PUBLIC EMPLOYEES’ BENEFITS PROGRAM (PEBP) BOARD MEETING NOTES
THURSDAY NOVEMBER 20, 2019
It wasn’t a typical Public Employees’ Benefits Program (PEBP) Board meeting Thursday November 21 when public comment opened the meeting with representatives of RPEN, Nevada System of Higher Education (NSHE) and AFSCME stepped to the podium to react to news that PEBP’s Executive Officer had announced his resignation as of January 1, 2020. Haycock, who’s been with PEBP since 2015, replaced Jim Wells, who didn’t have the best relationship with retirees in the program. RPEN’s Executive Director Terri Laird spoke first thanking Haycock for his years of cooperation with RPEN and the other members of the public employee coalition. She said RPEN was very appreciative when Haycock brought back the pre-PEBP Board meetings after Wells saw fit to eliminate them, and that RPEN is hopeful whoever the new Executive Officer is will be willing to keep that open door policy. Dr. Doug Unger from NSHE/UNLV spoke next, continuing to praise Haycock saying he’d rebuilt the culture of PEBP and keep the plan stable for participants. Priscilla Maloney who represents AFSCME Retirees’ piggy backed on remarks made by the UNLV and RPEN representatives.
Damon didn’t make any remarks until his final Executive Officer’s report that came at the end of the meeting when he said it was time for new leadership and eyes at PEBP adding that he was very proud of his own accomplishments at the agency. He said he kept rates flat and even lowered them during his 4 year tenure and that he made it a point to put members first. Several members of the Board also commented. Retiree Representative and former Sparks Chapter President Don Bailey thanked Damon for his service adding that he was on the Board when Damon was hired. Board Vice-Chair Linda Fox (who had to chair the meeting after former Chair Deonne Contine resigned unexpectedly November 7) said she was sorry to see Damon go and that it would be hard to replace someone so motivated and dedicated to their job. Damon said he would be leaving public service for the private sector but didn’t offer any other details. The permanent Board Chair will be Peter Long who was initially named Interim Chair but later confirmed this week as the permanent replacement for Contine. Fox also said there would likely be a couple emergency PEBP Board meetings in December; one to name an Interim Executive Officer and another to begin the search for a replacement.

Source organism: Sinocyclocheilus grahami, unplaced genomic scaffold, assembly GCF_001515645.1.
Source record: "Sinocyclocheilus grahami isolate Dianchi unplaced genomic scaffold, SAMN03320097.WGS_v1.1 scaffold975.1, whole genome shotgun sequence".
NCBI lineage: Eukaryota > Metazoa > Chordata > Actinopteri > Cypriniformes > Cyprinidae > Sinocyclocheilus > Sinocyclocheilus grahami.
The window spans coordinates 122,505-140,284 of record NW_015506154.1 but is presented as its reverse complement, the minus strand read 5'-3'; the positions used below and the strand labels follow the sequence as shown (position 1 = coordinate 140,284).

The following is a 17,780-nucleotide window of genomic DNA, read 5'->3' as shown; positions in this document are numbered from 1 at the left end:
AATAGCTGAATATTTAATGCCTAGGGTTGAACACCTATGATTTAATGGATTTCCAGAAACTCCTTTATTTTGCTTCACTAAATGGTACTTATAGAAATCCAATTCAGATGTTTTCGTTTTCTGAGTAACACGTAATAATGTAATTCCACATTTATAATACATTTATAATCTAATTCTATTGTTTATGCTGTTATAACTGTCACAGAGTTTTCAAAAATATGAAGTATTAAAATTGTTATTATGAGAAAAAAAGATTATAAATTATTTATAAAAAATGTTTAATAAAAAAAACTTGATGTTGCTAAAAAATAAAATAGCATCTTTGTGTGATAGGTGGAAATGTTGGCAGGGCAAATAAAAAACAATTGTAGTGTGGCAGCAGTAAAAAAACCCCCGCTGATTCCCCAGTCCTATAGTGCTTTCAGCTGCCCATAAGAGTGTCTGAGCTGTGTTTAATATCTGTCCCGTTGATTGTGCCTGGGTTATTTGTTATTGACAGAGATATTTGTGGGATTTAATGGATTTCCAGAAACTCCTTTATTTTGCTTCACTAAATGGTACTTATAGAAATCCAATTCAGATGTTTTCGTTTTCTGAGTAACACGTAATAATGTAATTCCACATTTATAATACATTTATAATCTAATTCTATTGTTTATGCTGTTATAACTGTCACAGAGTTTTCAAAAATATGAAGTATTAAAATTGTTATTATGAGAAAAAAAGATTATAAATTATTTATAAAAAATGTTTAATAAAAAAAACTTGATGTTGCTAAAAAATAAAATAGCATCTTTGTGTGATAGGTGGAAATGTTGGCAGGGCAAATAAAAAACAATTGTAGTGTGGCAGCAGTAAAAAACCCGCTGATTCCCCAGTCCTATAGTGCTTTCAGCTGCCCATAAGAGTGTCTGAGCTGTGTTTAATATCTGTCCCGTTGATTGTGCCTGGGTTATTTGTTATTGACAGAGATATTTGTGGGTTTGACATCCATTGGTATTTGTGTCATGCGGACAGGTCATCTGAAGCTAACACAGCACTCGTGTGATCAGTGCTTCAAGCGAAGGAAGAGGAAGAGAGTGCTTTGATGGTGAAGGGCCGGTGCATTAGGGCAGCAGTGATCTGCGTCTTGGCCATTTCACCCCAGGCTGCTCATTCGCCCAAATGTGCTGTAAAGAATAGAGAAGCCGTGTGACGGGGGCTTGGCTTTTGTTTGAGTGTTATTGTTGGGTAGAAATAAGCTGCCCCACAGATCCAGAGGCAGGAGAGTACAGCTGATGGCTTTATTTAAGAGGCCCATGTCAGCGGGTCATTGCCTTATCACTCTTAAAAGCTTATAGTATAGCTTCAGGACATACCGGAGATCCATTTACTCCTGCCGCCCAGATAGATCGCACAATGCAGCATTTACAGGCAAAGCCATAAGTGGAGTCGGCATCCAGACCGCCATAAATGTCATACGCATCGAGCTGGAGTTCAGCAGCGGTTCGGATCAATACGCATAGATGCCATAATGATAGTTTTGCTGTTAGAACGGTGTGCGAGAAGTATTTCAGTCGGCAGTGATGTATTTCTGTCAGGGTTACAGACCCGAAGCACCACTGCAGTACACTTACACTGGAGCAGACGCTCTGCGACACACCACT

In other board business, there was a lengthy presentation from Stephanie Messier at PEBP’s Actuary AON that discussed catastrophic reserves, which she said were not to be confused with excess reserves that were brought up in earlier public comment. She said AON had never been asked to project or report on excess reserves. RPEN, as well as AFSCME, NSHE and the Nevada Faculty Alliance, have often questioned the large amount of excess reserves that amass year after year at PEBP, especially since the Medicare Retirees were moved out of PEBP and into the Medicare Exchange in 2010. Excess reserves were also brought up during a discussion regarding proposed plan design changes for Plan Year 2021. Haycock said their reporting of excess reserves throughout the year can change dramatically citing that in January 2019 the reserves stood at $6 million and by March 2019 they were up to $44.6 million but as of November 21 they expected reserves at about $235 thousand. The board eventually approved a few less costly design changes but tabled the more costly proposals. The board also looked farther into the future toward the Fiscal Year 2022-2023 budget and Haycock encouraged them to begin working in the summer of 2020 to come up with a proposal to take to the Interim Finance Committee (IFC) well in advance of the start of the 2021 legislative session. During the 2019 session lawmakers decided PEBP’s budget would need to go before the IFC for consideration. One board member, Leah Lamborn, suggested PEBP should still have an opportunity to prioritize what they would want on their list of benefits. No action was necessary on this item as it was mostly discussion.